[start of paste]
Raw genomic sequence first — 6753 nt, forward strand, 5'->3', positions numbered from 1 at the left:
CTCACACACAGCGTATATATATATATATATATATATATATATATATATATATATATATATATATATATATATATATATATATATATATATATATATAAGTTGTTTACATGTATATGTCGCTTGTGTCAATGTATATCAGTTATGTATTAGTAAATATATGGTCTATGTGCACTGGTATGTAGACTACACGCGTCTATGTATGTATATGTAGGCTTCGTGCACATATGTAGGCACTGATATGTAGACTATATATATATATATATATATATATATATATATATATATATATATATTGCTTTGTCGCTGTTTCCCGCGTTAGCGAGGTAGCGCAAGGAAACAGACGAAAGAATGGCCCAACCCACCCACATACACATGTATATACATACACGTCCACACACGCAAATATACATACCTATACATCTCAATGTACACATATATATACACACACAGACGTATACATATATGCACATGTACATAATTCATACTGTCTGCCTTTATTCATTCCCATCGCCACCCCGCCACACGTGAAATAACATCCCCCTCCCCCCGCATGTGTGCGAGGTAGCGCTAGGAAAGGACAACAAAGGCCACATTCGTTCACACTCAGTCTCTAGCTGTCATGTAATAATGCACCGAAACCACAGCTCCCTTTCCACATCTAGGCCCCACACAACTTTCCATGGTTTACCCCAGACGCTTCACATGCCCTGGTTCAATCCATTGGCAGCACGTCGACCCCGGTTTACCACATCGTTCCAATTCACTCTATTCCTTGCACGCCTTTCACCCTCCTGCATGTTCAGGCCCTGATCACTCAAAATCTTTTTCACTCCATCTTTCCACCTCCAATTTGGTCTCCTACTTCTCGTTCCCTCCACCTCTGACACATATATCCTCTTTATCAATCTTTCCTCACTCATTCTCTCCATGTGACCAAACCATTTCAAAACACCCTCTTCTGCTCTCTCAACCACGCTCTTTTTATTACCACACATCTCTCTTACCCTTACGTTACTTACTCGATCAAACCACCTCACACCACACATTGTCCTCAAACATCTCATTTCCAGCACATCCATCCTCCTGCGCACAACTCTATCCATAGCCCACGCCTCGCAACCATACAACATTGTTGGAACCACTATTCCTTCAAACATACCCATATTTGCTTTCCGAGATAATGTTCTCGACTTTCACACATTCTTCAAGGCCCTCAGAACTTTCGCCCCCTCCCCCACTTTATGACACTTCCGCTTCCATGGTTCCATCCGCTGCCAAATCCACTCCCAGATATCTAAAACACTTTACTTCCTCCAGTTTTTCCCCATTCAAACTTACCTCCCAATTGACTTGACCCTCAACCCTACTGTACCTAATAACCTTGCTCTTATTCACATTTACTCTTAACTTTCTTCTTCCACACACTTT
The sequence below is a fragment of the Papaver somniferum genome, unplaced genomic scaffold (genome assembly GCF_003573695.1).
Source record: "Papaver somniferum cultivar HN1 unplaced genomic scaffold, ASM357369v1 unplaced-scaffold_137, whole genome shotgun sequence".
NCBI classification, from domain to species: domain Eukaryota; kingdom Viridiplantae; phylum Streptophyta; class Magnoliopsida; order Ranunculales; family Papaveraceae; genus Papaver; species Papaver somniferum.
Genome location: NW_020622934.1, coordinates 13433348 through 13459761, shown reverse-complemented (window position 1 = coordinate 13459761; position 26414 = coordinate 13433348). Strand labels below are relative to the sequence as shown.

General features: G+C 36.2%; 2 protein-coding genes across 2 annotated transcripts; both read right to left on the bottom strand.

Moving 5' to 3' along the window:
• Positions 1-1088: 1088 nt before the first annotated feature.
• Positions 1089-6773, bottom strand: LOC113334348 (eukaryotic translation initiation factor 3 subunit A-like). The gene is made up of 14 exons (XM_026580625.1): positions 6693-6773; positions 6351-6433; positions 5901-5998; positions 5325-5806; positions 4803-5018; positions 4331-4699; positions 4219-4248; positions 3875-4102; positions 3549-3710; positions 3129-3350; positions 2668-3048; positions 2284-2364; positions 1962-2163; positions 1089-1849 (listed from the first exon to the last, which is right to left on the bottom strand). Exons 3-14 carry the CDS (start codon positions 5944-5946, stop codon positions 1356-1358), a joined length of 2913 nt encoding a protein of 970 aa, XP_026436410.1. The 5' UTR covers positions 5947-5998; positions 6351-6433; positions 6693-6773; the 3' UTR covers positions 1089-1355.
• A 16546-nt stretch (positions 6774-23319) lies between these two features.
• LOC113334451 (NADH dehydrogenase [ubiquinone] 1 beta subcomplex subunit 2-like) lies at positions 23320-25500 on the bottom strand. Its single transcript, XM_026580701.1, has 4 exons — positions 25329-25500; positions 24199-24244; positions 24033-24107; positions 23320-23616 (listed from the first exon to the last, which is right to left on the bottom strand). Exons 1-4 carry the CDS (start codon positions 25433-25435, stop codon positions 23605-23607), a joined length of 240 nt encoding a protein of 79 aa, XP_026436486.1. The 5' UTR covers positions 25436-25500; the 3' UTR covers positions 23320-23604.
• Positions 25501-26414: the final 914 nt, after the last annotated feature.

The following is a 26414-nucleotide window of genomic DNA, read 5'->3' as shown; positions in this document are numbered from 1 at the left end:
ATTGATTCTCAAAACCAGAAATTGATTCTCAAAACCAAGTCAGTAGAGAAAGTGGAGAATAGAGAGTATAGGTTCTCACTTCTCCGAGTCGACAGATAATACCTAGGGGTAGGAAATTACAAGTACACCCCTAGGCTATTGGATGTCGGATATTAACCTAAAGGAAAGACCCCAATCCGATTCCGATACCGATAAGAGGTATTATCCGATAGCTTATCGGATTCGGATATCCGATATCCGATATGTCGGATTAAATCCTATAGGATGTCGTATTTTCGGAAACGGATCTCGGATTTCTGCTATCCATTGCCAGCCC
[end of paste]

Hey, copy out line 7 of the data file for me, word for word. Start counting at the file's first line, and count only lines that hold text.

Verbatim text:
General features: G+C 36.2%; 2 protein-coding genes across 2 annotated transcripts; both read right to left on the bottom strand.